Jan 1, 0001 00:00 · 4387 words · 21 minutes read

Blog Setup

In the server, in case you get a 402 error, ensure that the permissions are properly set:

chmod -R 700 ~/bonfacemunyoki.com
chown -R bonface.www-data ~/bonfacemunyoki.com

The deploy script:


#!/bin/bash

cd ~/Public/BonfaceKilz/
echo -e "\033[0;32mDeploying updates to Remote Site...\033[0m"
hugo

rsync -avz --delete public/ [email protected]:~/bonfacemunyoki.com/

DONE Switching to Programmer’s Dvorak

I’m tired of trying to do something worthwhile for the human race, they simply don’t want to change!

– Dr. August Dvorak

Three weeks ago, I decided to switch from the QWERTY keyboard layout to the Programmer Dvorak keyboard layout. This layout is a modification of the Dvorak keyboard layout which moves the characters that programmers usually need to the fingers1. My boss’ insistence on this layout’s efficiency inspired me to try out the layout.

So far(this is my third week), I’m okay with the switch. I have had to practice how to touch type using a typing tutor from some online resource. At first, the switch was frustrating and confusing, but after a while, my fingers got used to the new layout. Another side effect of adapting this keyboard layout is that it has made my machine really hard to use for people who use the QWERTY layout. Anytime a random person tries to type something on my machine, they inadvertently type gibberish.

For anyone interested in learning Dvorak’s history, look at this zine. This zine does a great job in explaining the history of both QWERTY and the Dvorak keyboard layout.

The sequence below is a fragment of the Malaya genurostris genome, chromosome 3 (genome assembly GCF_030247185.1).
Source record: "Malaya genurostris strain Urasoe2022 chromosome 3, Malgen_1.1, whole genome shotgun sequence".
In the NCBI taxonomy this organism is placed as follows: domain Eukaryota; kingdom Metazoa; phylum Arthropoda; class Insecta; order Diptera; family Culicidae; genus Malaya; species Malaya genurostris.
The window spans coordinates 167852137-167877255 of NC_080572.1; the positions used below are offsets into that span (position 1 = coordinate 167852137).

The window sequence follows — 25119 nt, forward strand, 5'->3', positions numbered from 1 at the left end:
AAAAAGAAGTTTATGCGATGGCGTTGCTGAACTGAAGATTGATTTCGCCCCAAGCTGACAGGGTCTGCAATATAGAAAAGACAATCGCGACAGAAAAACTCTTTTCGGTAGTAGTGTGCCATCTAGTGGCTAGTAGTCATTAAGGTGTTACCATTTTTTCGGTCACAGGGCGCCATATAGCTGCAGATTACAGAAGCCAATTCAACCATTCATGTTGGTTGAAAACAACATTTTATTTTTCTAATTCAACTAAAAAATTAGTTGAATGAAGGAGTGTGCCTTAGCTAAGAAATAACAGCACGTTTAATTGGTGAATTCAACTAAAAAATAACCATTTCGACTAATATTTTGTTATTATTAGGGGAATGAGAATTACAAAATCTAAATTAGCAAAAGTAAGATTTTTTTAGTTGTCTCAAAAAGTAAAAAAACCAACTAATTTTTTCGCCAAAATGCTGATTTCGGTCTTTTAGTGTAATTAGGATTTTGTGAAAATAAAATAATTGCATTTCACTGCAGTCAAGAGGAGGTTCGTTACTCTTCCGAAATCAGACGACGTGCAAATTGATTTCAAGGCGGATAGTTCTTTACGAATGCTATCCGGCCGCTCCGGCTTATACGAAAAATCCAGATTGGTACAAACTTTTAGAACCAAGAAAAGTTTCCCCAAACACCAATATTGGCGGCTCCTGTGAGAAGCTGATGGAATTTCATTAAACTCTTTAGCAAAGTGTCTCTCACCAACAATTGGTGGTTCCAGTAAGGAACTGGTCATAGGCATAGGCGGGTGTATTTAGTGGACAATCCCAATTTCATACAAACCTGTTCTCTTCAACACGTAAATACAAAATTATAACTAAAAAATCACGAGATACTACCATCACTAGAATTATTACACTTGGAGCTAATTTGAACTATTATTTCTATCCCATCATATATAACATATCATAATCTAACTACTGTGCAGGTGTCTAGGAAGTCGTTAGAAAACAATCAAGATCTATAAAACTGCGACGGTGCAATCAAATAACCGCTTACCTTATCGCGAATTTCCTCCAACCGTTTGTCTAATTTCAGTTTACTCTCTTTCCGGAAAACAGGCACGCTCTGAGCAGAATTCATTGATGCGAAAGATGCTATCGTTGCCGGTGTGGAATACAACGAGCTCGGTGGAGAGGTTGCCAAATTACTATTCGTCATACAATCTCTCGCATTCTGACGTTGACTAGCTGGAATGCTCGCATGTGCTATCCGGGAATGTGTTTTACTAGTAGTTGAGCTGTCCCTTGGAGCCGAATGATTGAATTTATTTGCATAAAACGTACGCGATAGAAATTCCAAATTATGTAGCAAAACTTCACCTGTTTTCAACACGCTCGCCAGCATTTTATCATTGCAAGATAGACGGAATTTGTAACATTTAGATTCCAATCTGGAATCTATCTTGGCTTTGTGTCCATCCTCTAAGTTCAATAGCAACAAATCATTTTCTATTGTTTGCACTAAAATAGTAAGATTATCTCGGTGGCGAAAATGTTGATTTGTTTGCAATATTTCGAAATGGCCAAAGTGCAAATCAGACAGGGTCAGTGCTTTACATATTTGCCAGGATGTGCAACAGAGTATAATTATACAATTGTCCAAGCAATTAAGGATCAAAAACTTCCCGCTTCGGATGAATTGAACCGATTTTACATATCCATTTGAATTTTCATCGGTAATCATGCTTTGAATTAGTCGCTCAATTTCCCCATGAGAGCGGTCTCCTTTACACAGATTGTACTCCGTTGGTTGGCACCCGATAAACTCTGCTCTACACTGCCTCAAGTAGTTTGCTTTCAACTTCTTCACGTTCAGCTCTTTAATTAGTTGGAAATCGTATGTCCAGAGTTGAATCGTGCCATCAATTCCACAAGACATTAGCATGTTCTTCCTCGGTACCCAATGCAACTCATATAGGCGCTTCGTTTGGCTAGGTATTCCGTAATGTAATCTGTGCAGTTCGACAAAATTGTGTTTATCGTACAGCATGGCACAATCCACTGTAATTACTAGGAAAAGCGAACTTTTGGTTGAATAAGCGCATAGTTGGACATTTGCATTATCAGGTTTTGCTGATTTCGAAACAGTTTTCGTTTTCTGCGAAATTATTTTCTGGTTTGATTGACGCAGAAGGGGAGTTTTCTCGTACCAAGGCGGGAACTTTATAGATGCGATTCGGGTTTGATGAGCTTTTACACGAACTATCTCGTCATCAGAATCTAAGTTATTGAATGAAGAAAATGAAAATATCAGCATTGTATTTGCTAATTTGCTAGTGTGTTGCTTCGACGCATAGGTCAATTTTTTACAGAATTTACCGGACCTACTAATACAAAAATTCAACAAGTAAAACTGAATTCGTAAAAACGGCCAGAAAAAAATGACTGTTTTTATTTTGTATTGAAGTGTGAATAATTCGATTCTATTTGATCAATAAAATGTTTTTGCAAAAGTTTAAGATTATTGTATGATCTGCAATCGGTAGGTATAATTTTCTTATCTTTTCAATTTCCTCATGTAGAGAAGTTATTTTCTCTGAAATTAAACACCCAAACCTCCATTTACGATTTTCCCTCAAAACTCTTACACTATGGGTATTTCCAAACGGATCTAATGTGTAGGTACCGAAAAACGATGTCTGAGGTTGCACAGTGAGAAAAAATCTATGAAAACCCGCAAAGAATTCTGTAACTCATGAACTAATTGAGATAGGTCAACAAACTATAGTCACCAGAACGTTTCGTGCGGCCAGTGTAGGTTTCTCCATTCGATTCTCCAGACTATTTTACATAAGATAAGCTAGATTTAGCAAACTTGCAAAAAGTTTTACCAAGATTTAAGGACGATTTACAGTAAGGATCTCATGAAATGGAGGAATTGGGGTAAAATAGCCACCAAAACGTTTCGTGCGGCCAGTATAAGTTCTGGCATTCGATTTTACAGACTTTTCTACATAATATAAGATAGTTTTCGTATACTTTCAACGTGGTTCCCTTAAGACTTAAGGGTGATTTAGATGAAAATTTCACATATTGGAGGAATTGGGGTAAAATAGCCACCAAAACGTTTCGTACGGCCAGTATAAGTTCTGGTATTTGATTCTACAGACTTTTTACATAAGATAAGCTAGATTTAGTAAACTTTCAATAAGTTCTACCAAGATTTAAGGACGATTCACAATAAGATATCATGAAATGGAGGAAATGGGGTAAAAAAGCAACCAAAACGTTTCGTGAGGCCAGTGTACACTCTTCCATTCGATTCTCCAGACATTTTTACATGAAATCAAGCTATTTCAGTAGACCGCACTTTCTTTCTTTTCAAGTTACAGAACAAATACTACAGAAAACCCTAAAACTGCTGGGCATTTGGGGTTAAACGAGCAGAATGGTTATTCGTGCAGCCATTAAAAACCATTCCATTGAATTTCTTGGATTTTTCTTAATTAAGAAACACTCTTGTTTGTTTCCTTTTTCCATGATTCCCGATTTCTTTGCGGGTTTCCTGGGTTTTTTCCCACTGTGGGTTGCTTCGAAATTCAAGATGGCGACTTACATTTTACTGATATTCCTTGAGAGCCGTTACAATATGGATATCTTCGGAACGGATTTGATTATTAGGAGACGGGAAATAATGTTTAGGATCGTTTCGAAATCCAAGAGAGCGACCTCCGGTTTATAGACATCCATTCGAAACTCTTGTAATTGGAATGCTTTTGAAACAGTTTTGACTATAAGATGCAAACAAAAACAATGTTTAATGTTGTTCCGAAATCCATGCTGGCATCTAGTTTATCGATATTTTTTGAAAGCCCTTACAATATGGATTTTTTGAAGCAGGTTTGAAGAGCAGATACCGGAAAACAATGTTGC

DONE Monoids and Semigroups

Before talking about Monoids and Semigroups, you first have to understand what “an algebra”(in the context of Functional Programming) is. From Mathematics, Algebra is a tool used to manipulate symbols. We really don’t care what those symbols contain; instead, what we care about is some of the laws you have to follow. In the Functional Programming universe, an algebra is an operation and the set it can operate on. Both a Monoid and Semigroup are algebras.

A Monoid is an operation which meets the following properties:

  • It has an identity. An identity function always returns the same value used as its argument. The id of the sum operation is 0 and the id of the product is 1. A Monoid has both the left and right identity.
  • It is associative. Associativity means that an operation can be grouped in any order e.g. : (a + b) + c == a + (b + c)
  • It is a binary operator. A binary operator only takes 2 arguments.


A Semigroup is similar to the Monoid; the only difference being that it does not have to meet the identity requirement. A Monoid can be considered a subset of the Semigroup set.

In Haskell, the Monoid is defined in its own typeclass as:

class Monoid m where
  mempty  :: m
  mappend :: m -> m -> m

  mconcat :: [m] -> m
  mconcat = foldr mappend mempty

When a specific type implements the Monoid typeclass, it will automatically be reduce-able. You can also be able to use the infix operator `<>` which behaves in a similar way to `mappend`. In Haskell, the most common case of a type that has an instance of the Monoid typeclass is the List.

mappend [1, 2, 3] [4, 5, 6]
[1, 2, 3] <> [4, 5, 6]
[1, 2, 3] ++ [4, 5, 6]

-- They all print the same thing: